Campos employed an attorney and on June 16, 1995, the attorney sent a letter informing Allstate that it could settle the claim for $16,000 but that the check must be received within five days. Meza responded to the letter two days after its expiration date. As a result, she was informed by Anguiano's attorney that the acceptance was not timely and thus they would not consummate a settlement with Allstate. Allstate also failed to inform the Romeros about any of the details of this second offer.
On August 24, 1995, Anguiano filed a complaint against the Romeros in California state court. On September 23, 1996, a stipulated judgment was entered against the Romeros and in favor of Anguiano in the amount of $8 million. The stipulation assigned all of the Romeros' claims against Allstate to Anguiano in exchange for a covenant not to execute the judgment against the Romeros.
On February 10, 1997, Anguiano filed a complaint against Allstate in California state court asserting the Romeros' bad faith claims against Allstate. The action was subsequently removed to federal court on diversity grounds. On November 7, 1997, the district court granted Allstate's motion for summary judgment. This appeal followed.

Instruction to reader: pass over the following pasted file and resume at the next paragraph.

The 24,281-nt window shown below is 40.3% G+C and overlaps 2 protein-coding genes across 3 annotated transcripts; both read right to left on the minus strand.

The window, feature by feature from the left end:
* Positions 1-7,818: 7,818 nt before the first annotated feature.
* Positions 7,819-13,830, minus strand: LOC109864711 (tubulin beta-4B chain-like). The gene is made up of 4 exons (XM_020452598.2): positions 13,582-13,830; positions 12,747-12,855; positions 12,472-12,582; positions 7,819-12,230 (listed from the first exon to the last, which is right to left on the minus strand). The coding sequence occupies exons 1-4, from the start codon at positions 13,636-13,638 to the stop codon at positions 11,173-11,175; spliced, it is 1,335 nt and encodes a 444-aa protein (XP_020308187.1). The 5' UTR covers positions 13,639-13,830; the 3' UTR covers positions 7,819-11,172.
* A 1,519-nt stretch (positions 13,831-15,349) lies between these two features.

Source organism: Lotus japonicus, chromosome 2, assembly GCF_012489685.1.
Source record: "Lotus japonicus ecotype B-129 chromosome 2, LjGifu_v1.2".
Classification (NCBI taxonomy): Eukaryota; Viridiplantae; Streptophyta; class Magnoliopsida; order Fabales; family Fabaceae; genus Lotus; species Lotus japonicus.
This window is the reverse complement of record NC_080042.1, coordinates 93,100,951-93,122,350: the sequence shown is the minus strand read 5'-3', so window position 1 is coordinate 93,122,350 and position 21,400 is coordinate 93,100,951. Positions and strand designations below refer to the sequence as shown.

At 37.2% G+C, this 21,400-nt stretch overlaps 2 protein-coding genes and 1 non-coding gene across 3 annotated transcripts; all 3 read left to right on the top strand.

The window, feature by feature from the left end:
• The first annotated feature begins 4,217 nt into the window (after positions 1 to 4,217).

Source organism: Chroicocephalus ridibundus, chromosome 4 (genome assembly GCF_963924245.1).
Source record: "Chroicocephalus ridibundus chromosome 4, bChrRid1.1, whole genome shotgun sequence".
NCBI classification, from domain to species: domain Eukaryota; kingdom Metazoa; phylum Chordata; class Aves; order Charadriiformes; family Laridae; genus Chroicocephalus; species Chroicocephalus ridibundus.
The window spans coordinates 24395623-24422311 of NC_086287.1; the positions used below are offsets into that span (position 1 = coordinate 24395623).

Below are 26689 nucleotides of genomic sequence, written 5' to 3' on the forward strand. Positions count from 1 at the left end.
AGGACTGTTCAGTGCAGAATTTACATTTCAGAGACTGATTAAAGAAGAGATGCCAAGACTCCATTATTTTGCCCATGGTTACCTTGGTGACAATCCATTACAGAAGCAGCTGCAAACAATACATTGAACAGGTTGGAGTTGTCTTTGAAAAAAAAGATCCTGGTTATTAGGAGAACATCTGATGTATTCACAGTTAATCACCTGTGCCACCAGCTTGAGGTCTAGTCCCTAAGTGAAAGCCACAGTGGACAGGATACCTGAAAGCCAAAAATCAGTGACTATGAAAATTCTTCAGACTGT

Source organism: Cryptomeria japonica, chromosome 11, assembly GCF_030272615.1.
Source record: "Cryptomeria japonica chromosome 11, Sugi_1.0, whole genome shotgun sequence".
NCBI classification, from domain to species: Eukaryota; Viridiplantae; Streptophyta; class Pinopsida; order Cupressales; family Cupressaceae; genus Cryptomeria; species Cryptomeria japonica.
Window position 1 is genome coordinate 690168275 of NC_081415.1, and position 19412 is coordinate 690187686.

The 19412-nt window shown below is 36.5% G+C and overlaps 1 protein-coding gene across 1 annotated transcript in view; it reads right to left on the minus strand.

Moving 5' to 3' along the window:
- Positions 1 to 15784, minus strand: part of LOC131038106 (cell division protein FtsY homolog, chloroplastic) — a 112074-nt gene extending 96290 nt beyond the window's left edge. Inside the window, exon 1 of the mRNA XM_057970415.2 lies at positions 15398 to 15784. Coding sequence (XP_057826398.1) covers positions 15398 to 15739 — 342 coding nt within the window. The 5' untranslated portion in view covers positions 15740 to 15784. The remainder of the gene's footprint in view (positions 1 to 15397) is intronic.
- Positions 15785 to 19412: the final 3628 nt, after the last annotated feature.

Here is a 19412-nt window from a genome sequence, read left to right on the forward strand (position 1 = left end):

Summary judgment is only proper if, upon viewing the evidence in the light most favorable to the party opposing the motion, we find that no genuine issue of material fact exists, and that the moving party is entitled to judgment as a matter of law. See Newman v. American Airlines, 176 F.3d 1128, 1130 (9th Cir. 1999). We reverse the district court's grant of summary judgment because a genuine issue of material fact exists as to whether Allstate properly handled Campos' two settlement offers.
California law implies a covenant of good faith and fair dealing in every insurance contract. See PPG Indus., Inc. v. Transamerica Ins. Co., 975 P.2d 652, 654 (Cal. 1999). This duty extends to an insurance company's insureds, in this case the Romeros. See Moradi-Shalal v. Fireman Fund Insurance Cos., 758 P.2d 58, 68 (Cal. 1988) (In Bank). Anguiano's cause of action arises because the Romeros assigned their claims against Allstate to Anguiano. Allstate's treatment of Campos, therefore, is relevant only insofar as the company's actions towards Campos exposed the Romeros to liability over and above the limits of the Allstate policy.
Anguiano alleges that Allstate breached the covenant of good faith and fair dealing when it failed to inform the Romeros about the two settlement offers that Campos made. Allstate argues that it did not have a duty to inform the Romeros about the settlement offers because the offers failed to account for a Medi-Cal lien over any settlement proceeds paid to Anguiano, and were therefore defective. The facts regarding the Medi-Cal lien are in dispute. However, a defect such as this does not relieve the insurer of its obligation to forward settlement offers to the insured.